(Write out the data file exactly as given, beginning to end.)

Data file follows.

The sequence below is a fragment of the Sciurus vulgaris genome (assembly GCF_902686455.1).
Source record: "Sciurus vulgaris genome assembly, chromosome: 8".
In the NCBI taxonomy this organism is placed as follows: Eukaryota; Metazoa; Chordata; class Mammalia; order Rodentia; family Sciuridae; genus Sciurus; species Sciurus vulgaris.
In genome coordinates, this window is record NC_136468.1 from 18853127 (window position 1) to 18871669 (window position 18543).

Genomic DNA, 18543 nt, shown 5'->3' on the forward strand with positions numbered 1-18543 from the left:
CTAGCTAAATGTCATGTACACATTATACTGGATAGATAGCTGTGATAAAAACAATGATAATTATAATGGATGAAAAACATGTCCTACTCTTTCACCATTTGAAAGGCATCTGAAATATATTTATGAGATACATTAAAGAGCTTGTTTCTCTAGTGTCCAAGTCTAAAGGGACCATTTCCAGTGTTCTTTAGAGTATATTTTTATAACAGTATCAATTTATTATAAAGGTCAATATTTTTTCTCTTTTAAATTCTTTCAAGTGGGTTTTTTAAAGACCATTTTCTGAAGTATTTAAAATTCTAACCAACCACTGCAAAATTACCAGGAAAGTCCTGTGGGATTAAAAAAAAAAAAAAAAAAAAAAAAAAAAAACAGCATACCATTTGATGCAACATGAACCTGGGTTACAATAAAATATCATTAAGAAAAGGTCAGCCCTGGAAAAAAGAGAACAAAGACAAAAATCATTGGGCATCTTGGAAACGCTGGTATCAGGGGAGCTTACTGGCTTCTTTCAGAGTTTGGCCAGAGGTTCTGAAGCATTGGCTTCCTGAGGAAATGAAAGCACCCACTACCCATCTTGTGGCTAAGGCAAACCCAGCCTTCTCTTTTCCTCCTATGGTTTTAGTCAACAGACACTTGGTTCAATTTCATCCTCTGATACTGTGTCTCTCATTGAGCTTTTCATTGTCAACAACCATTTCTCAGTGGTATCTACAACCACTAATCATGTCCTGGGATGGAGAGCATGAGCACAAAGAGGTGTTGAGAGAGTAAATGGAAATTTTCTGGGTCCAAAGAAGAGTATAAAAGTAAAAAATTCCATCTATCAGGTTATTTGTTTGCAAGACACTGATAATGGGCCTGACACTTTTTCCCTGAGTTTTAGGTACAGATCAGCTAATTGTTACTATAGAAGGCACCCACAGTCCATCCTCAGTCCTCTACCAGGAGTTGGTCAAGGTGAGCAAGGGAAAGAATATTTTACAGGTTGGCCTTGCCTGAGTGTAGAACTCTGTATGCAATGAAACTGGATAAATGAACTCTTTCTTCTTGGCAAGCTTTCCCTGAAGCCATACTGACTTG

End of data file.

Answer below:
The sequence below is a fragment of the Sciurus vulgaris genome (assembly GCF_902686455.1).
Source record: "Sciurus vulgaris genome assembly, chromosome: 8".
In the NCBI taxonomy this organism is placed as follows: Eukaryota; Metazoa; Chordata; class Mammalia; order Rodentia; family Sciuridae; genus Sciurus; species Sciurus vulgaris.
In genome coordinates, this window is record NC_136468.1 from 18853127 (window position 1) to 18871669 (window position 18543).

Genomic DNA, 18543 nt, shown 5'->3' on the forward strand with positions numbered 1-18543 from the left:
CTAGCTAAATGTCATGTACACATTATACTGGATAGATAGCTGTGATAAAAACAATGATAATTATAATGGATGAAAAACATGTCCTACTCTTTCACCATTTGAAAGGCATCTGAAATATATTTATGAGATACATTAAAGAGCTTGTTTCTCTAGTGTCCAAGTCTAAAGGGACCATTTCCAGTGTTCTTTAGAGTATATTTTTATAACAGTATCAATTTATTATAAAGGTCAATATTTTTTCTCTTTTAAATTCTTTCAAGTGGGTTTTTTAAAGACCATTTTCTGAAGTATTTAAAATTCTAACCAACCACTGCAAAATTACCAGGAAAGTCCTGTGGGATTAAAAAAAAAAAAAAAAAAAAAAAAAAAAAACAGCATACCATTTGATGCAACATGAACCTGGGTTACAATAAAATATCATTAAGAAAAGGTCAGCCCTGGAAAAAAGAGAACAAAGACAAAAATCATTGGGCATCTTGGAAACGCTGGTATCAGGGGAGCTTACTGGCTTCTTTCAGAGTTTGGCCAGAGGTTCTGAAGCATTGGCTTCCTGAGGAAATGAAAGCACCCACTACCCATCTTGTGGCTAAGGCAAACCCAGCCTTCTCTTTTCCTCCTATGGTTTTAGTCAACAGACACTTGGTTCAATTTCATCCTCTGATACTGTGTCTCTCATTGAGCTTTTCATTGTCAACAACCATTTCTCAGTGGTATCTACAACCACTAATCATGTCCTGGGATGGAGAGCATGAGCACAAAGAGGTGTTGAGAGAGTAAATGGAAATTTTCTGGGTCCAAAGAAGAGTATAAAAGTAAAAAATTCCATCTATCAGGTTATTTGTTTGCAAGACACTGATAATGGGCCTGACACTTTTTCCCTGAGTTTTAGGTACAGATCAGCTAATTGTTACTATAGAAGGCACCCACAGTCCATCCTCAGTCCTCTACCAGGAGTTGGTCAAGGTGAGCAAGGGAAAGAATATTTTACAGGTTGGCCTTGCCTGAGTGTAGAACTCTGTATGCAATGAAACTGGATAAATGAACTCTTTCTTCTTGGCAAGCTTTCCCTGAAGCCATACTGACTTG